n periods, at an interest rate per period i, we find the future worth of the

present value P that produces the uniform series as follows. F/A is called the

uniform-series compound-amount factor. The cash flow stream is shown in Figure 12.2.

F/A = (F/P)(P/A) - (1,+ i)'

FtA=k#_1

0 + i). -r

i(I + i)"

(12.t1)

(12.12)

294 Engineering Design

llil

AAAAAAA

I

FIGURE L2.2 IJnifotm-series

compound-amount

ttl

J, J,

l, -Peri.d

i

I

F= ? i

cash flow diagram.

12.3.6 Uniform-Series Sinking-Fund Factor

The reciprocal of the equation produces the uniform-series sinking-fund factor NF shown in equation (12.L3). Table values for the unifonn-series compound- amount and the uniform-series sinking-fund factors are given in Appendix B.

Example

AIF

(1+i)'-1

(12.13)

ARW, Inc. would like to set aside a uniform series of cash payments in a sinking-

fund account to replace a machine tool 15 years from now. The future cost of the ma-

chine is estimated to be $45,000. Assume that the interest rate per period is B percent. Use Appendix B to estimate the annual deposits required.

A = F(A I F) - F(A I F,Bo/o,,15) = $45,000(0.0368)

12.3.7 Gradient-Series Factors

= $1,656 I year

In some cases we find cash flows that increase or decrease in a regular fashion, as shown in Figure 12.3. Note that after year one, the annual amounts increase

in a linear fashion. The present worth P, future worth F, and uniform series ,4

factors for gradient-series cash flows are given in equations (12.14-12.16)

(Thuesen and Fabrycky, 1993).

chapte r 12 lntroduction to Engineering Economics

(n-r)G

I

I

¡

I

I

I

I

¡

¡

VP=?

FIGURE I23 Gradient series cash flow diagram'

plG_(1_+,)'-t -

L'¡\'-

i,(l+i),

n

=

l(1 +i),

F tG _ g+ t.)r.:r *l

t'I

1n

, (1 +i)'*L

(12.14)

(12.1s)

(12.16)

Example

A new piece of equipment

The costs will

will require $150 worth of maintenance at the end of

increase $50 per year for the second year and so on through

the first year.

which time the equipment will be retired. sketch a cash flow diagram and

table values to determine the amount of money the company should put away

year 10, at

use the

now to cover these expenses. Assume the interest rate per period is 8 percent'

295

Examining the cash flows carefully, we note that the gradient series has a uniform

series superposed on top of the gradient series as shown below'

296 Engineering Design

IU

I

I

I

I

I

I

I

Y P=?

I

I

I

I

I

I

I

I

Yp=?

$300

i = 8o/o

A+3G

$600

Year

A+(n-|)G

To find the present value for the combined cash flows, we need to superpose a P/A component to the G/A component.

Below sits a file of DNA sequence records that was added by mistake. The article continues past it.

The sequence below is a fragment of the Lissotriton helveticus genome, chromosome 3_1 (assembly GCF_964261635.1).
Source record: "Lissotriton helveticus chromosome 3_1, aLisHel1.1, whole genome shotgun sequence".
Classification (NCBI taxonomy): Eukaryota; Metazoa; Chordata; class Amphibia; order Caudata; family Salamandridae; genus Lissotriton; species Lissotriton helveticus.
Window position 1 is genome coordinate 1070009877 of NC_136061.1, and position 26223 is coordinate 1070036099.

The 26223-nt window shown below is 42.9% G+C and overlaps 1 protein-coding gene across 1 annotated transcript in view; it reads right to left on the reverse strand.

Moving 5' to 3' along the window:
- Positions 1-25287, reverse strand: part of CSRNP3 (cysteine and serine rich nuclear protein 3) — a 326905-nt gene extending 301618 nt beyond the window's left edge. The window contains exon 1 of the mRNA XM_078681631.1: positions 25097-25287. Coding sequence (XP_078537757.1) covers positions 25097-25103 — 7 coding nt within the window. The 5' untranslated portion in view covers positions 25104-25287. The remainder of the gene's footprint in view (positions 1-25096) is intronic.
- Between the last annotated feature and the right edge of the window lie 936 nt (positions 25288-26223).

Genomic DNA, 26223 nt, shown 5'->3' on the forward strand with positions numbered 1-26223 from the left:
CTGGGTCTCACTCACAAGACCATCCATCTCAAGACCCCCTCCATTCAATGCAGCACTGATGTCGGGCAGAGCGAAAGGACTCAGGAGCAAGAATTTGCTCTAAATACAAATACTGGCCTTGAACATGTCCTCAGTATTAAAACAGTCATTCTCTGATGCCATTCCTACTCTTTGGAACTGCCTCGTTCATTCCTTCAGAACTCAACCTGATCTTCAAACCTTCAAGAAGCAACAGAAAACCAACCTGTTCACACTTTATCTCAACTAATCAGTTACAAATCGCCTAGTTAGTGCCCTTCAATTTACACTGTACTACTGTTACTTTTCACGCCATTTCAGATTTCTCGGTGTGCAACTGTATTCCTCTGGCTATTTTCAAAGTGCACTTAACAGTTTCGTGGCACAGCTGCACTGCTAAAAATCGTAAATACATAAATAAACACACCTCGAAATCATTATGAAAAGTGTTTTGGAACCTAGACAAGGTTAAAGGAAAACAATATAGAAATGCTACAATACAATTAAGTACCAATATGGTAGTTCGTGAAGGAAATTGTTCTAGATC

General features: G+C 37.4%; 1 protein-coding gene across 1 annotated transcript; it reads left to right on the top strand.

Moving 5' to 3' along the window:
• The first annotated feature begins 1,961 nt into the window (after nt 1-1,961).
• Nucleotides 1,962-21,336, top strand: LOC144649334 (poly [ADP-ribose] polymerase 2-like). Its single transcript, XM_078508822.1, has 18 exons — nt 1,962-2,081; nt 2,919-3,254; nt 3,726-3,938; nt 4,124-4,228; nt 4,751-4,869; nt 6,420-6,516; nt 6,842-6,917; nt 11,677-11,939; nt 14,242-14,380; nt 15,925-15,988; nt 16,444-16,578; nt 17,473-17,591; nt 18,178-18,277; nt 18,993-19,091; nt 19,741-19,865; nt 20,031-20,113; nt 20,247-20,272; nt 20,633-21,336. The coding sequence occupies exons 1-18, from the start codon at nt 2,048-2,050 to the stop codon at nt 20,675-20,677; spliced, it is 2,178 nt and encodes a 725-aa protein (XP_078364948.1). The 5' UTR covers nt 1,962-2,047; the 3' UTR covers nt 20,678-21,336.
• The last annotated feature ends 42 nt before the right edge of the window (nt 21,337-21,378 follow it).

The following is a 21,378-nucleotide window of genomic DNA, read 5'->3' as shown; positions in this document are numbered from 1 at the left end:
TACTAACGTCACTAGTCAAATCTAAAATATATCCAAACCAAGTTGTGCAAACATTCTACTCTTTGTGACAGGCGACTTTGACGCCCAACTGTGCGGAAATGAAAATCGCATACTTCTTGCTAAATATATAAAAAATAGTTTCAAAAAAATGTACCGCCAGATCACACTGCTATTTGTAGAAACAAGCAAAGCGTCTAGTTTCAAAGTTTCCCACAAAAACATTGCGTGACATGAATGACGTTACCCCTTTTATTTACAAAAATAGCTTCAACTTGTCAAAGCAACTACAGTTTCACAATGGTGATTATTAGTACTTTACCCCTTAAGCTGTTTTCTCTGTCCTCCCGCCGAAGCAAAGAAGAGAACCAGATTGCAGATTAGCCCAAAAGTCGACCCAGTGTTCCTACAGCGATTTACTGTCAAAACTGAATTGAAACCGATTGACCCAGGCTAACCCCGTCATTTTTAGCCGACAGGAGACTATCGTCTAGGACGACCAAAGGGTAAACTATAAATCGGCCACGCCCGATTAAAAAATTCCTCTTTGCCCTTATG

P=A(PtA)+G(PtG)

P = A(P I A,B%,

10) + G (P/G, B%, 10)

P = $150 (6,1107) + $s0 (2s.911)

P = 92,305.46

Chapter 12 lntroduction to Engineering Economics

297

Interest factor formulas are summarued in Table 12.1,. Values for various interest rates and periods are given in Appendix B.

TABLE 12.1 Summary Table of Interest Factors

Name of Factor

Single-Payment

Compound-Amount

---

Formula

¿ F I p=(1+i),

single-Payment plF=(1+i)-,

Present-Worth

Uniform-Series

Present-Worth

Uniform-Series

compound-Amount

Single-Payment

uniform-series

(Capital-recovery)

Compound-Amount

Uniform-Series

(Sinking-fund)

Uniform-Gradient

Present-Worth

Uniform-Gradient

Future-Worth

Uniform-Gradient

Uniform-Series

ptA_(1+Í)'-1

i(L + i)'

,-t^_(1 +i)'-1

F lA=f

AIP-

AI F

i(1 +i)'

(1+i)'-1

(1+l)'-1

ptG_(1+i)'-1_ rt\r= n

i:'Q+iY

-,(1

+¿X

Symbol

(F/P, io/o, n)

(P/F, io/o, n)

(P/A, ia/o, n)

(F/A, i%, n)

(NP, i%, n)

WF, io/o,n)

(P/G,, io/o, n)

(F/G, i%,n)

(NG, i%,n)

12.4 EVALUATING ECONOMIC ALTERNATIVES

The previous sections provide us with the tools to evaluate economic alterna- tives having different cash flows over time. We will use one of five methods to

determine whether alternatives have equivalent economic value: present-

worth, future-worth, equivalent-uniform annual-worth, rate-of-return, and

payback period.

12.4.1 Present-Worth

Method

The present worth PW of each alternative is calculated. The alternative with

the most positiv e PW is the best alternative. Assuming that we have a stream

of cash flows CF,at the end of year 7 for /, years, at interest rate i, we obtain

298 Engineering Design

PW = CFo + CFIP I F, io/o, 1) + CFr(P I F, i%,2) +

+ CF,,(P I F, i%,n)

pw =Z¡rr¡(p tF,i%,i)

(12.r7)

(12.18)

Many companies will make an initial investment outlay in year 0, expecting to receive inflows over time. In such cases the present worth is usually called the

net present worth or net present value. Also note that this method assumes equal length lives for each alternative. For unequal length lives, the least

common multiple is calculated.

Example

Our company has received a vendor quote stipulating that it will supply 5,000 parts per year for the next three years at $25,000 per year. Our manufacturing engi- neering department, however, estimates that if the company invests in a new machine tooi for $10,000, we can produce the same 5,000 parts per year for an annual cost of